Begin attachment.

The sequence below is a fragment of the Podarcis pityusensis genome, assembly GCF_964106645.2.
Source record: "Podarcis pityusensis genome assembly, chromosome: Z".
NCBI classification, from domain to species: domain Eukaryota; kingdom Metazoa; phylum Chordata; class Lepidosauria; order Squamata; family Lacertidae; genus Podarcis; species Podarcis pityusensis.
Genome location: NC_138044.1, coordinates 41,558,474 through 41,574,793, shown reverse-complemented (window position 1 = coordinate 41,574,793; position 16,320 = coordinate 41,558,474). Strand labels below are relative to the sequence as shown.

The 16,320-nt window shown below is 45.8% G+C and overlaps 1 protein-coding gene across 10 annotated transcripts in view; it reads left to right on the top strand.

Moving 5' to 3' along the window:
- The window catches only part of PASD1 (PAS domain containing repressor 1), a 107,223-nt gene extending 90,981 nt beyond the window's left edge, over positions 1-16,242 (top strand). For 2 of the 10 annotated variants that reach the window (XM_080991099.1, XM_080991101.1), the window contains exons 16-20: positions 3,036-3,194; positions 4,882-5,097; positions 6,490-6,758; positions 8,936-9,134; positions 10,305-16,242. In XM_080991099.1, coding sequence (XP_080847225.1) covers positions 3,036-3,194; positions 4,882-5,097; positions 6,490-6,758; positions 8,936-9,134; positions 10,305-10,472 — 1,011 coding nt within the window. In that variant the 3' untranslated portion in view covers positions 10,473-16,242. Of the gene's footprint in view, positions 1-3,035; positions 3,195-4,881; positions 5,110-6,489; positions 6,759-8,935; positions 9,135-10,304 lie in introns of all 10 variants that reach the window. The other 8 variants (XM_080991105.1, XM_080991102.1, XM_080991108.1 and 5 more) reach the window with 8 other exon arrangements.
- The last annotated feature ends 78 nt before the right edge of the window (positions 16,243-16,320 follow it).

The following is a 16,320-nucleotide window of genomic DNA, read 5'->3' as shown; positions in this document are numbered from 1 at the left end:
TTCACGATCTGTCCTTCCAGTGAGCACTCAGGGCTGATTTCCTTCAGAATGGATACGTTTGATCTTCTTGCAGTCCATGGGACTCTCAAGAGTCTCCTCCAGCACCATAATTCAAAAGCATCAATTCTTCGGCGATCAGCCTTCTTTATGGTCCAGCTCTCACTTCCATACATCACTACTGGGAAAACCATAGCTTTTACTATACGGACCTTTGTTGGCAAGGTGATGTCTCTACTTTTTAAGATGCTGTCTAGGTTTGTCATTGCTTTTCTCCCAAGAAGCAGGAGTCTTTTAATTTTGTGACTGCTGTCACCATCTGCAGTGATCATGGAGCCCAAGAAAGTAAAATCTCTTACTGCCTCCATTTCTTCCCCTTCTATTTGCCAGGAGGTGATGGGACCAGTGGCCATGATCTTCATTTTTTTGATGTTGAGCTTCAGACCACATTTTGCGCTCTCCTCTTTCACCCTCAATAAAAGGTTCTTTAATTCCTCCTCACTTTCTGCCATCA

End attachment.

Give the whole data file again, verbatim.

The sequence below is a fragment of the Podarcis pityusensis genome, assembly GCF_964106645.2.
Source record: "Podarcis pityusensis genome assembly, chromosome: Z".
NCBI classification, from domain to species: domain Eukaryota; kingdom Metazoa; phylum Chordata; class Lepidosauria; order Squamata; family Lacertidae; genus Podarcis; species Podarcis pityusensis.
Genome location: NC_138044.1, coordinates 41,558,474 through 41,574,793, shown reverse-complemented (window position 1 = coordinate 41,574,793; position 16,320 = coordinate 41,558,474). Strand labels below are relative to the sequence as shown.

The 16,320-nt window shown below is 45.8% G+C and overlaps 1 protein-coding gene across 10 annotated transcripts in view; it reads left to right on the top strand.

Moving 5' to 3' along the window:
- The window catches only part of PASD1 (PAS domain containing repressor 1), a 107,223-nt gene extending 90,981 nt beyond the window's left edge, over positions 1-16,242 (top strand). For 2 of the 10 annotated variants that reach the window (XM_080991099.1, XM_080991101.1), the window contains exons 16-20: positions 3,036-3,194; positions 4,882-5,097; positions 6,490-6,758; positions 8,936-9,134; positions 10,305-16,242. In XM_080991099.1, coding sequence (XP_080847225.1) covers positions 3,036-3,194; positions 4,882-5,097; positions 6,490-6,758; positions 8,936-9,134; positions 10,305-10,472 — 1,011 coding nt within the window. In that variant the 3' untranslated portion in view covers positions 10,473-16,242. Of the gene's footprint in view, positions 1-3,035; positions 3,195-4,881; positions 5,110-6,489; positions 6,759-8,935; positions 9,135-10,304 lie in introns of all 10 variants that reach the window. The other 8 variants (XM_080991105.1, XM_080991102.1, XM_080991108.1 and 5 more) reach the window with 8 other exon arrangements.
- The last annotated feature ends 78 nt before the right edge of the window (positions 16,243-16,320 follow it).

The following is a 16,320-nucleotide window of genomic DNA, read 5'->3' as shown; positions in this document are numbered from 1 at the left end:
TTCACGATCTGTCCTTCCAGTGAGCACTCAGGGCTGATTTCCTTCAGAATGGATACGTTTGATCTTCTTGCAGTCCATGGGACTCTCAAGAGTCTCCTCCAGCACCATAATTCAAAAGCATCAATTCTTCGGCGATCAGCCTTCTTTATGGTCCAGCTCTCACTTCCATACATCACTACTGGGAAAACCATAGCTTTTACTATACGGACCTTTGTTGGCAAGGTGATGTCTCTACTTTTTAAGATGCTGTCTAGGTTTGTCATTGCTTTTCTCCCAAGAAGCAGGAGTCTTTTAATTTTGTGACTGCTGTCACCATCTGCAGTGATCATGGAGCCCAAGAAAGTAAAATCTCTTACTGCCTCCATTTCTTCCCCTTCTATTTGCCAGGAGGTGATGGGACCAGTGGCCATGATCTTCATTTTTTTGATGTTGAGCTTCAGACCACATTTTGCGCTCTCCTCTTTCACCCTCAATAAAAGGTTCTTTAATTCCTCCTCACTTTCTGCCATCA